Tag Archives: digital technology

Introducing the new Click Guide to Dementia: sharing resources from the digital world

It is my birthday today and what better way to celebrate than by launching our new Click Guide to Dementia. Whether you work in the public, private or not-for-profit sectors technology is transforming the way that people connect and services are delivered. Digital technology and social networks provide some of the most powerful tools available today for building a sense of belonging, support and sharing among groups of people with similar interests and concerns.

Digital technology is driving a revolution in care and the growing use of mobile devices, apps and social networks is becoming significant in enabling people to live more independent lives, irrespective of their health and care needs. Care in the digital age provides opportunities to reach out and support people in more exciting and radical ways. “In the digital age how can we easily keep track of the many resources available? The Click Guides are filling an information gap” Paul Taylor Innovation Coach Bromford Lab

A diagnosis of dementia can be scary for the individual, their family and friends. It helps that there are an increasing number of online resources which can make a difference by providing information, advice, support and specialist products and services. From blogs and tweetchats to personal support networks and life changing products the Click Guide to Dementia provides a unique perspective on the influencers, disruptors and innovators in the sector.

I feel privileged that Dr Shibley Rahman a dementia researcher and author I respect enormously has described The Click Guide to Dementia  which brings together more than a hundred of the most useful resources with hyperlinks to websites, blogs, facebook pages and twitter feeds as “a brilliant initiative”

The Click Guide to Dementia is available to buy as an eBook for £4.99 and a Paperback for £8.99 (plus p&p)

The Click Guide to Dementia is the first in a series of directories being developed to help people access and  enjoy the opportunities and benefits offered by the internet. To reflect the rapid growth of digital technology solutions intended to enhance care and support we are planning to update this Guide in April 2017.

If your organisation would like to be included in the next edition of the Click Guide to Dementia please provide evidence of your impact. We will be highlighting those organisations who have shown how they are making a difference to people’s lives and the lessons learned and shared from both success and failure.

Social media provides real time feedback and you could show evidence of impact in many ways including: hits on your website, testimonials, number of report downloads, likes and comments on your Facebook page, engagement on Twitter and in discussion forums. Please email your details to Shirley@clickguide.co.uk  with a link to the website and 100 word summary explaining why it should be included by 31st March 2017.

To keep informed about future publications, updated versions of the guides and other resources, why not sign up for our e-newsletter? Click Guides to Ageing Well, Digital Technology for Adult Social Care, Mental Health and Community Connections will be published over the next six months.

Find out how your organisation can subscribe to give staff, service users and volunteers online access to the Guide through the Click Guide to Dementia Update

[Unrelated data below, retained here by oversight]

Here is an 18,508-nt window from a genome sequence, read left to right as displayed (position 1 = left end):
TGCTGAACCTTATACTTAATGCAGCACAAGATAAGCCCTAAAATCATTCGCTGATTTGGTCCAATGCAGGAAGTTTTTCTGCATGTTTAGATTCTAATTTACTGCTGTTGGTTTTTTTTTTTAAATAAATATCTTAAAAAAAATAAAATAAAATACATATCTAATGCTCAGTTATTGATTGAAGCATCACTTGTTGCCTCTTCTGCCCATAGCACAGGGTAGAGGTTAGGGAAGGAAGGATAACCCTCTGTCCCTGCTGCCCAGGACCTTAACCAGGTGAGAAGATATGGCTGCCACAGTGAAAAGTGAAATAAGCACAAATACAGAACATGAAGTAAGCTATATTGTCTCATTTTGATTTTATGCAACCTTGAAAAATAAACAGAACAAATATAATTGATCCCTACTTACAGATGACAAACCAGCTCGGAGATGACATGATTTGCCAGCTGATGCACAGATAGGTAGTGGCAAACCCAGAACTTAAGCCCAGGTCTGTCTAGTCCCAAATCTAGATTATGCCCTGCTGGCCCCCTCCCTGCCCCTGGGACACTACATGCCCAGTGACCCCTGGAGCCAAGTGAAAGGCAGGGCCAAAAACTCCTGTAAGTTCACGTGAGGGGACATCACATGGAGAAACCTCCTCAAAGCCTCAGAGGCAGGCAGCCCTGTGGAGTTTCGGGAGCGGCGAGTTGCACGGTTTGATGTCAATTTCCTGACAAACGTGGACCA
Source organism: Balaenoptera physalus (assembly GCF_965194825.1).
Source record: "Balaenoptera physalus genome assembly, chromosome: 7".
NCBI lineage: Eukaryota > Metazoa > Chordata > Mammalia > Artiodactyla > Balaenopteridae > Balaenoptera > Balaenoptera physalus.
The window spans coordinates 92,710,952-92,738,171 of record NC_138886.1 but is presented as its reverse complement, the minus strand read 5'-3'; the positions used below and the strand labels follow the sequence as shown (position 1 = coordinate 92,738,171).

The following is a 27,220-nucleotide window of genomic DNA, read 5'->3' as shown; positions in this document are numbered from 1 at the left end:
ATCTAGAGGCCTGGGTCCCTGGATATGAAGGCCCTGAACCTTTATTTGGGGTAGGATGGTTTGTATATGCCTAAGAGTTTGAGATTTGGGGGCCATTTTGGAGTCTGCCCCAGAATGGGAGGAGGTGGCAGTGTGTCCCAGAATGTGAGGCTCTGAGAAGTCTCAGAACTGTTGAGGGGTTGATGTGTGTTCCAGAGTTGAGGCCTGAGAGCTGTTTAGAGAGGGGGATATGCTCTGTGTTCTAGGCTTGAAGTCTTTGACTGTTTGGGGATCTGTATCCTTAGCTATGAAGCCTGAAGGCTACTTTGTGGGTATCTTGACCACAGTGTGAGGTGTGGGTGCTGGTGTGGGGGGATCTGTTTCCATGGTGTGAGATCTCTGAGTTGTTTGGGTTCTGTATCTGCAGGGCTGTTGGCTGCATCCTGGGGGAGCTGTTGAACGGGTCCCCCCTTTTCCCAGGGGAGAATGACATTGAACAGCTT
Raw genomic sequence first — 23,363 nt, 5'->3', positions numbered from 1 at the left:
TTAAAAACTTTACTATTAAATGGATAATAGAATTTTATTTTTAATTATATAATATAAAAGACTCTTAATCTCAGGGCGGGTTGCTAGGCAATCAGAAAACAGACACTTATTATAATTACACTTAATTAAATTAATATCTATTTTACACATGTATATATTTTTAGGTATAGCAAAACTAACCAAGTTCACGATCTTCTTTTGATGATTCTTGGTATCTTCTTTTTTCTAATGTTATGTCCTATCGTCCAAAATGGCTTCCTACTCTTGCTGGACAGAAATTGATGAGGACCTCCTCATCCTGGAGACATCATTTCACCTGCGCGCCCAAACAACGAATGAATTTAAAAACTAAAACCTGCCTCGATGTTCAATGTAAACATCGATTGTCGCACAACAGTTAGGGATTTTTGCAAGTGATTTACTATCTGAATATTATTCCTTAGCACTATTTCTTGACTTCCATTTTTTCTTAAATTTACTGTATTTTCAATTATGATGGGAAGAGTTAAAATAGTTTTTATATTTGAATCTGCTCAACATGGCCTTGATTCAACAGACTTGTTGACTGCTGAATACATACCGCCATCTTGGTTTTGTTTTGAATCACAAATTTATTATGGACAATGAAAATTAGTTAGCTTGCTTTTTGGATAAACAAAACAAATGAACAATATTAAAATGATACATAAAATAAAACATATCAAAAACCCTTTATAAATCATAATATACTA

How can digital technology help a person living with multiple sclerosis?

Such a simple, obvious and wise statement – it would be so exciting if every individual offered a personal health or care budget was able to access a digital care navigator. Sadly the social sector (including health, care and charities) have not yet managed to bridge the gap between the rhetoric of digital transformation and the everyday experiences and reality for citizens..

I was recently asked for advice about how digital technology could help  a person with late onset multiple sclerosis deteriorating rapidly. She loved crafts, needlework painting etc but is losing use of her hands.  She has a laptop but using the mouse is getting tricky.

It emphasised for me how important it is for people to be aware of, and able to access, online resources to support independent living and #ageingbetter so I thought it would be helpful to share resources.

It is definitely worth contacting AbilityNet a small and impressive UK charity helping disabled adults and children use computers and the internet by adapting and adjusting their technology. They provide a range of factsheets and advice and information services.

@AbilityNet run the inspiring @Tech4GoodAwards which celebrate the people and technology making the world a better place. 2016 finalists will be announced on the 8th June!

AbilityNet have been shortlisted as Digital Charity of the Year 2016 by Digital Leaders 100. The winners will be chosen by a public vote and you can vote for them now on the Digital Leaders website and help spread the message about the amazing way that technology can transform the lives of disabled and older people.

[Declaration of interest: I have a real fondness for small charities with a big vision who know how to be creative and deliver results with limited funds!]

A helpful post on using a computer if you have tremors

UCanDoIT is a charity that teaches IT skills to people with disabilities on a one to one basis in their own homes. @ucdit

Another site with useful information about technology and disability

(and I am sure there are many more to be added!)

Tips and tricks for folks with Multiple Sclerosis (Microsoft 365)